• Minor and independent party voters are least likely to agree that immigration is vital for Australia’s business and economy (39%), that increasing immigration levels would equip businesses with the skilled workers they need (42%), and help to address Australia’s growing skills shortages as the population ages (39%).
TOTAL: Agree People who say the levels of immigration have been

too low

People who say the levels of immigration have been

about right

People who say the levels of immigration have been

too high

Increasing immigration levels would add more pressure on the housing system and infrastructure 47% 62% 76%
Immigration is vital for Australia’s business and economy 74% 60% 34%
Increasing immigration levels would equip businesses with the skilled workers they need to reopen as Covid-19 restrictions are eased 77% 58% 34%
Increasing immigration levels would help to address Australia’s growing skills shortages as the population ages 75% 56% 34%
Increasing immigration levels would create more competition for jobs and slow wage growth 47% 48% 53%
Base (n) 277 645 694
  • Those who think immigration levels have been too high in the past decade are less likely to agree with the benefits and business need for immigration.
  • Those who think immigration levels have been too low are more likely to agree that immigration is vital for business and economy (74% to 60% ‘about right’ and 34% ‘too high’), and that increasing immigration levels would equip businesses with the skilled workers they need (77% to 58% and 34%), and help to address Australia’s growing skills shortages as the population ages (75% to 56% and 34%).
  • Those who think the levels are too high are more likely to think increasing levels would add more pressure on the housing system and infrastructure (76% to 47%).
Jan 15, 2019
Essential Research

Immigration and multiculturalism

Q. Do you think the levels of immigration into Australia over the past ten years has been…?

  Total   Vote Labor Vote Lib/Nat Vote Greens Vote other   Men Women Aged 18-34 Aged 35-54 Aged 55+ Apr 18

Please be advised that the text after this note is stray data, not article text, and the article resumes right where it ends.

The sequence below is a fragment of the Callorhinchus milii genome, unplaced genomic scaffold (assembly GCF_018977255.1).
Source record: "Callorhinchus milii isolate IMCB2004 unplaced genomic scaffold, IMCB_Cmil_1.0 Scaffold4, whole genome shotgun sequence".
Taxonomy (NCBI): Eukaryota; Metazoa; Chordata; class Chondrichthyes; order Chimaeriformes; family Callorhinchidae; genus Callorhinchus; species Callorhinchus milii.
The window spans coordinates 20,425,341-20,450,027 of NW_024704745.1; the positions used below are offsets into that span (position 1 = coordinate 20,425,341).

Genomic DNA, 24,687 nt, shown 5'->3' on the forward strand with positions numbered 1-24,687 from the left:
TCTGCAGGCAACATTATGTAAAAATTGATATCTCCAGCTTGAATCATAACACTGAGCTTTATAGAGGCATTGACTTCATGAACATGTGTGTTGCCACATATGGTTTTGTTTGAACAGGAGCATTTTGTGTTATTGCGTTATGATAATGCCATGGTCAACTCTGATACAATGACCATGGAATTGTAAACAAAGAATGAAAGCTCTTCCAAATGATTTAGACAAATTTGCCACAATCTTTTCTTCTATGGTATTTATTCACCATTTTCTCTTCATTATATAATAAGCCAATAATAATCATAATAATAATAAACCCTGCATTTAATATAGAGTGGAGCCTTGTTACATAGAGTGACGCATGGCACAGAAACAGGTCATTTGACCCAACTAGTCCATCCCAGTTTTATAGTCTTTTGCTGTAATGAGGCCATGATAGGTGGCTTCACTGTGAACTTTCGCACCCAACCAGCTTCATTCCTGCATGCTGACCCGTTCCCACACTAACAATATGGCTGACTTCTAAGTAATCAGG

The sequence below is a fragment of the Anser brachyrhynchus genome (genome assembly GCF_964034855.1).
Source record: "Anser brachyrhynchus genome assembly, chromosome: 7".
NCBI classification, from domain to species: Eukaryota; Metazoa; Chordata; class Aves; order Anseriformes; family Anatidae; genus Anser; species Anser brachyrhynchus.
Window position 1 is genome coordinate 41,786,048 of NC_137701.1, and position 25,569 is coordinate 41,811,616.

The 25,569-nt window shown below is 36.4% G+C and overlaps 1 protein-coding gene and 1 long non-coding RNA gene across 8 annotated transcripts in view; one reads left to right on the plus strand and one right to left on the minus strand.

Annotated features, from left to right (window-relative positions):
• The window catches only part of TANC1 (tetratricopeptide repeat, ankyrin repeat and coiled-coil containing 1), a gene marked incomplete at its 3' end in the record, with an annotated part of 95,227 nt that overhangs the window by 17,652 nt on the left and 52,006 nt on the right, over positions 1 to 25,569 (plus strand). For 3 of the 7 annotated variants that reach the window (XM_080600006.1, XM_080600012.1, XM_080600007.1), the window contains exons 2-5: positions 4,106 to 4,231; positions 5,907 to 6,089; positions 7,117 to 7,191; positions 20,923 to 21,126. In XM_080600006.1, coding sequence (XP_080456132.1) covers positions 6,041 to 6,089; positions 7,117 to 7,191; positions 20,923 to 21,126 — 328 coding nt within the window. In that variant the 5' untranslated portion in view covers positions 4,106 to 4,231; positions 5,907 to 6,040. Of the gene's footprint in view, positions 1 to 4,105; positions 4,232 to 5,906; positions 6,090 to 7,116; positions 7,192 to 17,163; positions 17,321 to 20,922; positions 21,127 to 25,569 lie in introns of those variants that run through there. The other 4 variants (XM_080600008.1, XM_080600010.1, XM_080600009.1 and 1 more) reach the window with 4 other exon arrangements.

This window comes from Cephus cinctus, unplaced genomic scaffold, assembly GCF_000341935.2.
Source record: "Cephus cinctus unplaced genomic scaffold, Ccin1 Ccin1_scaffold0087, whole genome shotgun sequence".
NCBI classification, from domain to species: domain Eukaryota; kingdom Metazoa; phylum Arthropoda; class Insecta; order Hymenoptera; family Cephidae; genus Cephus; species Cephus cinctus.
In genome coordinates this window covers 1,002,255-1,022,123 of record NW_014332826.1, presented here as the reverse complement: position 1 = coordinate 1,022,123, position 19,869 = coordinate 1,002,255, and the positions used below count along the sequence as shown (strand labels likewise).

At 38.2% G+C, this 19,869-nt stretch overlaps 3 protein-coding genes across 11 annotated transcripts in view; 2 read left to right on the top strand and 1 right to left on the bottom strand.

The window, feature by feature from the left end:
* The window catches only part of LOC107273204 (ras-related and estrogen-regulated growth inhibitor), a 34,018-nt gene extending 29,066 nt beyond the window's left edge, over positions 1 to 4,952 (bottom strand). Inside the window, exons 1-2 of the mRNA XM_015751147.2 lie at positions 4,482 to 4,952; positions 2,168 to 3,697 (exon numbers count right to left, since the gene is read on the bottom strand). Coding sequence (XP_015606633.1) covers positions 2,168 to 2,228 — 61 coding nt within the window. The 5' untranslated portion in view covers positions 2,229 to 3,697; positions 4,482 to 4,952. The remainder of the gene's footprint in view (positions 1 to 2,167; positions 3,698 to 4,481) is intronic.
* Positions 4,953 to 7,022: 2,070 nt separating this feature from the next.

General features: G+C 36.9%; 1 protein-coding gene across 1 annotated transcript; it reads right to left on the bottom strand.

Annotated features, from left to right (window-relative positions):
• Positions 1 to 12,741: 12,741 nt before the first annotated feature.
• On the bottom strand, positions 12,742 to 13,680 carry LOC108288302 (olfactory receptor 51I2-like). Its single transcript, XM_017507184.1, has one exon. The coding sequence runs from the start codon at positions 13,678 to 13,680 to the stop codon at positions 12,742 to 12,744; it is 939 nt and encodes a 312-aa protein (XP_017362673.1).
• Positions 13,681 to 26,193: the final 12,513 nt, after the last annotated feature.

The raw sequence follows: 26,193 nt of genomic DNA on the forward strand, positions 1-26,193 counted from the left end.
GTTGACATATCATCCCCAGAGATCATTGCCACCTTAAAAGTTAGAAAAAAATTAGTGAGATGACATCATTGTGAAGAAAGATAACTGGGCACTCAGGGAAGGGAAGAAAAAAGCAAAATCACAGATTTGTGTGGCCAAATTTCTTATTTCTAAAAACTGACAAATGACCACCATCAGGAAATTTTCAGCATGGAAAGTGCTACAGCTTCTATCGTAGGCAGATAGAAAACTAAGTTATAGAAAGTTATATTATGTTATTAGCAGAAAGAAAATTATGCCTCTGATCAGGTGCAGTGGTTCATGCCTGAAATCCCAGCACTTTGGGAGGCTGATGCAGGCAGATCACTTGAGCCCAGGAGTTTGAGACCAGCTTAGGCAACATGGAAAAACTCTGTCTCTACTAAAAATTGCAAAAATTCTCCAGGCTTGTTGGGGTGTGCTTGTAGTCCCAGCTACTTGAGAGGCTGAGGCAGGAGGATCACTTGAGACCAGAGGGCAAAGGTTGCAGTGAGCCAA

NET: Too high 56%   47% 67% 28% 77%   55% 57% 38% 58% 69% 64%
NET: Too low 12%   16% 5% 29% 3%   11% 12% 17% 11% 8% 5%
Much too high 33%   26% 37% 11% 57%   32% 34% 19% 35% 42% 37%
A little too high 23%   21% 30% 16% 20%   23% 23% 19% 23% 28% 27%
About right 26%   32% 25% 38% 16%   31% 22% 36% 24% 20% 23%
A little too low 7%   10% 4% 14% 2%   6% 8% 10% 7% 5% 4%
Much too low 4%   7% 1% 15% 1%   5% 4% 6% 4% 3% 1%
Don’t know 6%   5% 3% 6% 3%   3% 9% 9% 7% 3% 7%

Over half of Australians (56%) think that the level of immigration into Australia over the last ten years has been too high, but this has decreased from 64% in April 2018. 26% think it is about right and only 12% think it is too low.

Over 60% of Liberal/National voters (67%) think it is too high.

38% of people aged 18-35 think the immigration level is too high, this rises to 58% of 35-54 years olds and 69% among those aged over 55.

Jan 15, 2019
Essential Research

Statements about immigration and multiculturalism

Q. To what extent do you agree or disagree with each of the following statements regarding multiculturalism in Australia?

NET: Agree NET: Disagree Strongly agree Somewhat agree Somewhat disagree Strongly disagree Don’t know
Immigration has made a positive contribution to Australian society 67% 26% 27% 40% 16% 10% 7%
Multiculturalism enriches the social and economic lives of Australians 67% 27% 27% 40% 18% 9% 6%
Multiculturalism causes social division and religious extremism in Australia 53% 40% 19% 34% 24% 16% 7%

Over two-thirds of Australians agree that ‘Immigration has made a positive contribution to Australian society’ (67%) and ‘Multiculturalism enriches the social and economic lives of Australians’ (67%).

However, over half (53%) expressed a concern that ‘Multiculturalism causes social division and religious extremism in Australia’. Concern was highest among those aged over 55 years (60%).

Apr 24, 2018
Essential Research

Immigration level

Q. Overall, do you think the level of immigration into Australia over the last ten years has been too high, too low or about right? 

  Total   Vote Labor Vote Lib/Nat Vote Greens Vote Other   Oct 2016
Total too high           64%   62% 68% 35% 86%   50%
Total too low 5%   6% 4% 21% 2%   12%
Much too high 37%   34% 37% 17% 64%   28%
A little too high 27%   28% 31% 18% 22%   22%